2. THE FILM ALSO BROKE THE RECORD FOR LONGEST END CREDITS.

Recognizing a cast and crew of just over 800, Who Framed Roger Rabbit featured the longest closing credit reel ever upon its release. The film’s credits ran for over 10 minutes, even without attribution for Jessica Rabbit’s voice actor, Kathleen Turner.

3. BOB HOSKINS WAS NOT THE FIRST PICK FOR EDDIE VALIANT.

Director Robert Zemeckis and producer Steven Spielberg communicated with a number of big name actors in regard to the casting of human protagonist Detective Eddie Valiant. Among those considered for the curmudgeonly private eye were Harrison Ford (who was too expensive), Chevy Chase (who was not interested in the part), and Bill Murray (who allegedly never got the message and was dismayed to learn he had missed such an opportunity). Other names tossed around included Robert Redford, Jack Nicholson, Sylvester Stallone, Wallace Shawn, Ed Harris, and Charles Grodin.

4. CHRISTOPHER LLOYD WASN'T THE FILMMAKERS' FIRST CHOICE EITHER.

Christopher Lloyd in 'Who Framed Roger Rabbit' (1988)
Walt Disney Studios

Before landing on Zemeckis’s Back to the Future colleague Christopher Lloyd as the nefarious Judge Doom, producers considered Tim Curry (who they deemed too scary), John Cleese (not scary enough), and Christopher Lee (who turned the role down). Also in early contention: Roddy McDowell, Eddie Deezen, and Sting.

5. LLOYD WAS MORE TERRIFYING THANKS TO ONE SIMPLE TRICK.

Prompted by a suggestion from Zemeckis, Lloyd does not blink even once while onscreen in the film.

6. CHARLES FLEISCHER ACTUALLY DRESSED UP LIKE ROGER RABBIT WHEN PERFORMING HIS LINES.

Voice actor Charles Fleischer was so devoted to his role as the animated title character that he asked the costume department to create a full-body Roger Rabbit suit for him to wear on set. Fleischer delivered all of his lines from inside the suit, claiming that it helped both him and costar Hoskins immerse within the fantastical world of the film (even though Fleischer admits that Hoskins initially thought he was out of his mind).

7. THE “DIP” IS REAL.

Kathleen Turner and Bob Hoskins in 'Who Framed Roger Rabbit' (1988)
Walt Disney Studios

Who Framed Roger Rabbit subverts the old maxim about cartoon characters never dying by introducing the one thing that proves fatal to the lot: a liquid concoction known as “dip.” There is actually a bit of science behind this plot device. The ingredients of the dip are revealed to be turpentine, benzene, and acetone, which are all paint thinners commonly used to erase animation cells (in other words, wipe out cartoon characters).

8. THE FILM SENT BART SIMPSON TO STARDOM.

One of the film’s most chilling sequences sees Judge Doom exacting his wrath upon an anthropomorphic cartoon shoe. The character never speaks, but it squeaks and whimpers as the Judge lowers it into a vat of dip. Those cries were the work of relatively unknown voice actor Nancy Cartwright, who would rise to fame one year later as the voice of Bart Simpson.

9. EARLY DRAFTS OF THE SCRIPT WERE DARKER.

The screen adaptation of Gary K. Wolf’s 1981 novel Who Censored Roger Rabbit? underwent quite a few changes before it hit the big screen. Some drafts involved Jessica Rabbit and Baby Herman each turning out to be the story’s villain, Judge Doom revealing that he was the hunter who shot Bambi’s mother, and even Roger’s death.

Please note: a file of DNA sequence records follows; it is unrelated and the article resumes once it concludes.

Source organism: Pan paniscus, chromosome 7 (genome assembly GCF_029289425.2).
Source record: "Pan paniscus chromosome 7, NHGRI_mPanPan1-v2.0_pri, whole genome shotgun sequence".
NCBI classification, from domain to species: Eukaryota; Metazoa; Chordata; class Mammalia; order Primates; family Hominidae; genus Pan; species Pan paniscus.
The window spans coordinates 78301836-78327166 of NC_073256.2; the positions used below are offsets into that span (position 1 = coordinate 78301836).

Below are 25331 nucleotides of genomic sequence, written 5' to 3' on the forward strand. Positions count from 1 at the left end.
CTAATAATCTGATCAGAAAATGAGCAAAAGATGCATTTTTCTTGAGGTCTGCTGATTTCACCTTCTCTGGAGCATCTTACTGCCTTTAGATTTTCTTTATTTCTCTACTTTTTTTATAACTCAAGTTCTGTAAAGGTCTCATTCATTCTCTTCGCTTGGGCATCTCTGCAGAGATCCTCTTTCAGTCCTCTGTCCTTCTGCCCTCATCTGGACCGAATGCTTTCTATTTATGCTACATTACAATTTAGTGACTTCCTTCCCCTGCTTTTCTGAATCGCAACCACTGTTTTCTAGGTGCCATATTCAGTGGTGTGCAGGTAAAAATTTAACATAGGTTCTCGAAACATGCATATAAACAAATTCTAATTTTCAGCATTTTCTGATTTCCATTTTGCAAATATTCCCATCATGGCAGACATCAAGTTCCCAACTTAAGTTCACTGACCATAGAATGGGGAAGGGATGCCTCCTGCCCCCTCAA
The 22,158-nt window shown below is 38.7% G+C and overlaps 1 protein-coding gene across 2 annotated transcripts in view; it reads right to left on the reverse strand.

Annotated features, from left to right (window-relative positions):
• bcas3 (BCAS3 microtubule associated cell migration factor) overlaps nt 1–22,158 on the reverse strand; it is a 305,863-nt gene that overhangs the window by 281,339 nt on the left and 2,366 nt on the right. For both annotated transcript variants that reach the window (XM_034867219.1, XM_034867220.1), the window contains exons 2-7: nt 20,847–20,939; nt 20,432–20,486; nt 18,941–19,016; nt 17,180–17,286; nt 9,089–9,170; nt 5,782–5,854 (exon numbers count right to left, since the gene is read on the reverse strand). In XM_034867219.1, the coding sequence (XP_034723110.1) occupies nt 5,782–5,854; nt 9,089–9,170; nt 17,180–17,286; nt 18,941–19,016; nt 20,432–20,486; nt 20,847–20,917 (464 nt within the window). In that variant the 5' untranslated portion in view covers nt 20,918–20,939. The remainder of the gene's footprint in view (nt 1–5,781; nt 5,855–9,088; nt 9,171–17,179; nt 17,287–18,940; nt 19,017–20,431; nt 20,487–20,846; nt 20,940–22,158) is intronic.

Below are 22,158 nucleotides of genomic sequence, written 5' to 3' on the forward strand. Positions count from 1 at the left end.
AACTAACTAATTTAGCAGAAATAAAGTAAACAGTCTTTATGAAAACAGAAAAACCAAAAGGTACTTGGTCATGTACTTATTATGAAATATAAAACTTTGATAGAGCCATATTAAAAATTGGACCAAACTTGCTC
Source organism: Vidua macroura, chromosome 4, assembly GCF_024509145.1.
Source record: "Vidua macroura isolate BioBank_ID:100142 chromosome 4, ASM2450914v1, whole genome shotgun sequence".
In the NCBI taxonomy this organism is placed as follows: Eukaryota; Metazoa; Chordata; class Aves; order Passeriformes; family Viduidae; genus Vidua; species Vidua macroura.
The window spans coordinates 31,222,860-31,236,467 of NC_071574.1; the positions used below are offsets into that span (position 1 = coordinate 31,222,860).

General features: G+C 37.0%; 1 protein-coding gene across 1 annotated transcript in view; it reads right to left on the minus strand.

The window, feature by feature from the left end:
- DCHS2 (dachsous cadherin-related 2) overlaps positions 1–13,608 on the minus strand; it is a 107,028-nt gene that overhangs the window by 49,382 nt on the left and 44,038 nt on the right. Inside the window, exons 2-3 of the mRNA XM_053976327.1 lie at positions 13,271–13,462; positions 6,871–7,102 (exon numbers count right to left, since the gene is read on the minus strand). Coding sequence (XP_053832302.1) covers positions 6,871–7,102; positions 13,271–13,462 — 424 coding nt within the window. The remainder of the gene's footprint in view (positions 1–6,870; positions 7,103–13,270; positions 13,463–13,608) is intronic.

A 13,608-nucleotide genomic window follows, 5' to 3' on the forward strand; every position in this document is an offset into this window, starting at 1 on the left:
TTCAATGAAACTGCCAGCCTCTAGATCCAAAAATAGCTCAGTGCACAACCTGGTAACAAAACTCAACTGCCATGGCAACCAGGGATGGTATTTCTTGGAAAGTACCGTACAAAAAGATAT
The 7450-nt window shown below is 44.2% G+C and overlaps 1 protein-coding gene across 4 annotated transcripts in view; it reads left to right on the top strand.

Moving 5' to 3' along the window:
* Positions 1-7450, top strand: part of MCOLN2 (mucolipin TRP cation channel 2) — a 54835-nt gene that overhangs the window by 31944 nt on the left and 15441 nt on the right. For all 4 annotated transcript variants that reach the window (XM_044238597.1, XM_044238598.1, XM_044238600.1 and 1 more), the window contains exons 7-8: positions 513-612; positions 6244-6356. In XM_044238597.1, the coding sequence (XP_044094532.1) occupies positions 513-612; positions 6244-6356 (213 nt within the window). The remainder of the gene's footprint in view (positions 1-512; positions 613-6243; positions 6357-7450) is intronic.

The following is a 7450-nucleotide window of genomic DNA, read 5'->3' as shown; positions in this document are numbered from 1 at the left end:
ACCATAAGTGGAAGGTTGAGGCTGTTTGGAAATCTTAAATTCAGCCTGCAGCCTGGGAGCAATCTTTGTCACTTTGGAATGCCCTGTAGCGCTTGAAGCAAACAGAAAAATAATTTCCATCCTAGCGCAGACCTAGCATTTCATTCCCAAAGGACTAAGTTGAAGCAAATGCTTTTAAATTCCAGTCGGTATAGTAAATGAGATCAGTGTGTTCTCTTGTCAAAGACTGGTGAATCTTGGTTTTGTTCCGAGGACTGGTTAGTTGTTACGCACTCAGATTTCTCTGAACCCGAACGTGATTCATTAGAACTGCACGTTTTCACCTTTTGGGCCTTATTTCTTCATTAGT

10. ROGER AND EDDIE HAD FAMOUS STAND-INS FOR TEST SHOOTS.

At various stages in the film’s development, animators put together test reels for studio presentation. An early go at the project employed the vocal talents of Paul Reubens, better known as Pee-wee Herman, for a variation of Roger marked by neurotic stammering. Some time later, Richard Williams (who eventually became Who Framed Roger Rabbit’s animation director) treated Walt Disney Pictures to a taste of his talents via a scene uniting a more recognizable Roger with an appropriately cranky Eddie Valiant. Here, Eddie is played by future The Sopranos star Joe Pantoliano.

11. ROGER WAS MODELED AFTER BIG STARS.

In designing Roger Rabbit, Williams wanted to incorporate elements from classic animation. He has expressed that Roger is meant to embody the production caliber of Disney, the character design of Warner Bros.’ Looney Tunes, and the personality and sense of humor of animator Tex Avery. Furthermore, Roger’s anatomy and attire can be broken up by studio influence: His face is meant to resemble a Looney Tunes character’s and his torso a Disney hero’s, while his overalls are a nod to Goofy, his gloves to Mickey Mouse, and his bow tie to Porky Pig.

12. JESSICA WAS INSPIRED BY SOME A-LISTERS, TOO.

While Jessica Rabbit’s principal aesthetic inspiration was the titular heroine of Avery’s famous short “Red Hot Riding Hood,” she had a few human influences as well. Among them were Lauren Bacall, Rita Hayworth, and Veronica Lake.

13. THE FILM SPAWNED THE INDUSTRY TERM “BUMPING THE LAMP.”

For movie animators and special effects artists, the phrase “bumping the lamp” refers to the application of tremendous effort to a particular aesthetic feature that viewers will more than likely never even notice. The saying entered the lexicon thanks to a scene that involved Bob Hoskins’s character repeatedly bonking his head on a low-hanging ceiling lamp, causing it to swing around the room. Animators had to draw and redraw Roger Rabbit in a fashion that was consistent with the rapidly fluctuating illumination of the scene. While the team was well aware that absence of the effect wouldn’t bother most audiences, they were so devoted to their craft that they stuck with it. (You can watch the scene above.)

14. THE FILM FEATURES OVER 140 PREEXISTING ANIMATED CHARACTERS.

Who Framed Roger Rabbit is the only film to date to unite Disney mascot Mickey Mouse and Warner Bros. icon Bugs Bunny; the pair shares a scene in the latter half of the movie, merrily skydiving next to an airborne Bob Hoskins.

In addition to Mickey, Disney showcased 81 distinct characters, as well as 14 “groups” of characters (for instance, the titular sprites from the short “The Merry Dwarfs” or the anthropomorphic fauna from the short “Flowers and Trees”) in the movie. Meanwhile, Bugs was one of 19 Warner Bros. characters to get screen time. MGM, Paramount Pictures/Fleischer Studios, Universal Studios, 20th Century Fox, King Features Syndicate, and Al Capp’s cartoons all had characters make appearances as well.